Abnormally preoccupied with her looks, like anyone whose face is a greater part of her fortune, the fatherless star was also depended upon by her mother and siblings for the family earnings. No wonder that Olivia de Havilland developed the life-long feud with her younger sister which has now run to six decades of “non-speakers” – professionally jealous but also maybe competing for their mother’s affection as not only daughters but surrogate partners and breadwinners. In other cases, the successful sister allowed (within limits) a sibling to trade on her own success: like Mae West’s sister Beverley who made a living imitating her sister on the stage in Mae’s cast-offs. Claudette Colbert employed her brother as her agent. Ginger Rogers’ mother wrote some of her daughter’s material. We also note cases when the original broken marriage which had fired up successful ambition in one child, caused others in the family to fall by the wayside to be ruthlessly dealt with – put in asylums, paid to keep away; and the bizarre case of Merle Oberon’s parent, turned into her own daughter’s maid, pushing in the tea-trolley incognito when gossip columnists were being entertained at the star’s home. The mothers often lived to a great age, fighting for their daughters but simultaneously feeding off them; while, as in a Greek tragedy, they witnessed their child’s rise, apogee, decline and retirement. As Bette Davis had inscribed on her mother’s tombstone: “Ruthie: you will always be in the front row.”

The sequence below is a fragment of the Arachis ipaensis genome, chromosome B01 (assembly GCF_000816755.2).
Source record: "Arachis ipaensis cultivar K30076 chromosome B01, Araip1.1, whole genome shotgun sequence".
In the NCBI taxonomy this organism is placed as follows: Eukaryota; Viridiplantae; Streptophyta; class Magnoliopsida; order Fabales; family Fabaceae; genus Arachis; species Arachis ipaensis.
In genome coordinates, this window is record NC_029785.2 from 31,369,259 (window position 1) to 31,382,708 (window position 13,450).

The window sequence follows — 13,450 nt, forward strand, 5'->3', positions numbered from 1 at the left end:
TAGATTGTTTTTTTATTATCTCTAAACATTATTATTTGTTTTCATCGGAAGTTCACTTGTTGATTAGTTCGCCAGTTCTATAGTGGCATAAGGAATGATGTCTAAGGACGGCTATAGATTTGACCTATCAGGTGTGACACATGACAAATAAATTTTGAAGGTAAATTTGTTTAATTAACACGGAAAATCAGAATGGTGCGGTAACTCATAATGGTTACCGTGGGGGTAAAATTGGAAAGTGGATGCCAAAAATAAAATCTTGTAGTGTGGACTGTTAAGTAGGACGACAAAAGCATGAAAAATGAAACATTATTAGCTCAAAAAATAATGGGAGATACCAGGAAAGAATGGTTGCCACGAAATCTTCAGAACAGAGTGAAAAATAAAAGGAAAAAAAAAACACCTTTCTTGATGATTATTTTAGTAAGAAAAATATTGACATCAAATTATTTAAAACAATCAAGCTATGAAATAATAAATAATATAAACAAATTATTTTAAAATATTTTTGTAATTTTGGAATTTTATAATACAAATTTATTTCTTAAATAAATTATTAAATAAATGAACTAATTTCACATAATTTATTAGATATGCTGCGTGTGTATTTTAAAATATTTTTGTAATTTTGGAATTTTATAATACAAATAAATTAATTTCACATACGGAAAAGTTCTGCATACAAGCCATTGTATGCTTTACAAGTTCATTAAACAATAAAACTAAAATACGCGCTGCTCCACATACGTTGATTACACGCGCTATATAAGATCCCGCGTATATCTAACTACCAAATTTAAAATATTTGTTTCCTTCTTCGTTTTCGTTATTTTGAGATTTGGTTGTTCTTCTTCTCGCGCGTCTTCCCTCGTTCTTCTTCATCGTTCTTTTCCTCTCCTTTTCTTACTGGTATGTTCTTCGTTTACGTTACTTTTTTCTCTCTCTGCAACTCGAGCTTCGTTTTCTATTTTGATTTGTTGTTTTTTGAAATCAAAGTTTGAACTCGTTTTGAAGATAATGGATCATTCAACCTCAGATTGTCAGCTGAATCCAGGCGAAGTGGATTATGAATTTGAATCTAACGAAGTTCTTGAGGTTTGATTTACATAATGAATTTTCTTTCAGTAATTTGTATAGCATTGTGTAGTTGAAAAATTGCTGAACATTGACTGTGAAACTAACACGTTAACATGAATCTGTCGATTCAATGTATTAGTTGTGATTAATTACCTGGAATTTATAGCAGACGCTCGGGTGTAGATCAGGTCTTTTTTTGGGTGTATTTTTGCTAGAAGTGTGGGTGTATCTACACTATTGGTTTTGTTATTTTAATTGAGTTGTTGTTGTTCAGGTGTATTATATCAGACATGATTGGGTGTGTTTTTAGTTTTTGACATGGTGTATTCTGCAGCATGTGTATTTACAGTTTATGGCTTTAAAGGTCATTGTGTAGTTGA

The male side of the star’s character was forced even more to the fore by the incessant unrelenting struggle to survive at the top of the Hollywood tree in an industry dominated by mostly misogynistic male monsters and the decisive role of the casting couch. “She thinks like a man and she drinks like a man,” was the highest accolade the industry could pay while simultaneously covertly mocking this “unnatural” behaviour. Mae West was so strong and powerful an operator that she was stigmatised by the accusation of being a man in drag: a woman could not BE that tough, have such control. Despite the most expert cameramen’s work you can see on film the ocular proof of how quickly the unrelenting fight of keeping at one’s professional and personal peak took its rapid toll on a star’s looks. And of course, she harder she worked and the more she worried, the quicker the lovely face aged. It was said that Garbo was not really concealing her face when she hid from photographers; she was attempting just to hide her beautiful mouth which revealed all too clearly the strain, bitterness and disappointments of her life.